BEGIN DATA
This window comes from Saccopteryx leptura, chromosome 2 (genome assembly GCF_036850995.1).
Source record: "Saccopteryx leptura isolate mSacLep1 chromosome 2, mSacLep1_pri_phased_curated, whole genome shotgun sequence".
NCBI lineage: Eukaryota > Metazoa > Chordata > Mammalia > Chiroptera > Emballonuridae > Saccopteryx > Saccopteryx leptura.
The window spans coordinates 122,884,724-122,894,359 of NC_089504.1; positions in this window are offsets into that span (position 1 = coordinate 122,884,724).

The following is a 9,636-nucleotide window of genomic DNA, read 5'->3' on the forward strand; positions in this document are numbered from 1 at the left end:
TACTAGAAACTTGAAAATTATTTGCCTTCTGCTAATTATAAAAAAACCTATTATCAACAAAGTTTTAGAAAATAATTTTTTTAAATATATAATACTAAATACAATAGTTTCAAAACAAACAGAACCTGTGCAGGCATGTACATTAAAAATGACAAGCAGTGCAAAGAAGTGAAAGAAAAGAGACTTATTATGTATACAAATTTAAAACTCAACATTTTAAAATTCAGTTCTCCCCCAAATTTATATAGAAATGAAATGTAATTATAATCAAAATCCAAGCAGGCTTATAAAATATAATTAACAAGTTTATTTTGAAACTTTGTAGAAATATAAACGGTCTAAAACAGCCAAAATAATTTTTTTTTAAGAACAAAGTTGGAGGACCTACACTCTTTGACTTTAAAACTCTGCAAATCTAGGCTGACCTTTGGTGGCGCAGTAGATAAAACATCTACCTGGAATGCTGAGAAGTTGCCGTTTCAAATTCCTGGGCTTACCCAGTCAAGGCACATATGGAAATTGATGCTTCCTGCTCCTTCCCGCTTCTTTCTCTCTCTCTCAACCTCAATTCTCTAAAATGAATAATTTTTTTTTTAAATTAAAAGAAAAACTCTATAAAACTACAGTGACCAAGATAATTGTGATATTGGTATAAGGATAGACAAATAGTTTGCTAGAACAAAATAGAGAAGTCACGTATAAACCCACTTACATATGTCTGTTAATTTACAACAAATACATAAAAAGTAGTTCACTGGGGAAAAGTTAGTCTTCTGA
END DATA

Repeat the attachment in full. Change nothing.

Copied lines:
This window comes from Saccopteryx leptura, chromosome 2 (genome assembly GCF_036850995.1).
Source record: "Saccopteryx leptura isolate mSacLep1 chromosome 2, mSacLep1_pri_phased_curated, whole genome shotgun sequence".
NCBI lineage: Eukaryota > Metazoa > Chordata > Mammalia > Chiroptera > Emballonuridae > Saccopteryx > Saccopteryx leptura.
The window spans coordinates 122,884,724-122,894,359 of NC_089504.1; positions in this window are offsets into that span (position 1 = coordinate 122,884,724).

The following is a 9,636-nucleotide window of genomic DNA, read 5'->3' on the forward strand; positions in this document are numbered from 1 at the left end:
TACTAGAAACTTGAAAATTATTTGCCTTCTGCTAATTATAAAAAAACCTATTATCAACAAAGTTTTAGAAAATAATTTTTTTAAATATATAATACTAAATACAATAGTTTCAAAACAAACAGAACCTGTGCAGGCATGTACATTAAAAATGACAAGCAGTGCAAAGAAGTGAAAGAAAAGAGACTTATTATGTATACAAATTTAAAACTCAACATTTTAAAATTCAGTTCTCCCCCAAATTTATATAGAAATGAAATGTAATTATAATCAAAATCCAAGCAGGCTTATAAAATATAATTAACAAGTTTATTTTGAAACTTTGTAGAAATATAAACGGTCTAAAACAGCCAAAATAATTTTTTTTTAAGAACAAAGTTGGAGGACCTACACTCTTTGACTTTAAAACTCTGCAAATCTAGGCTGACCTTTGGTGGCGCAGTAGATAAAACATCTACCTGGAATGCTGAGAAGTTGCCGTTTCAAATTCCTGGGCTTACCCAGTCAAGGCACATATGGAAATTGATGCTTCCTGCTCCTTCCCGCTTCTTTCTCTCTCTCTCAACCTCAATTCTCTAAAATGAATAATTTTTTTTTTAAATTAAAAGAAAAACTCTATAAAACTACAGTGACCAAGATAATTGTGATATTGGTATAAGGATAGACAAATAGTTTGCTAGAACAAAATAGAGAAGTCACGTATAAACCCACTTACATATGTCTGTTAATTTACAACAAATACATAAAAAGTAGTTCACTGGGGAAAAGTTAGTCTTCTGA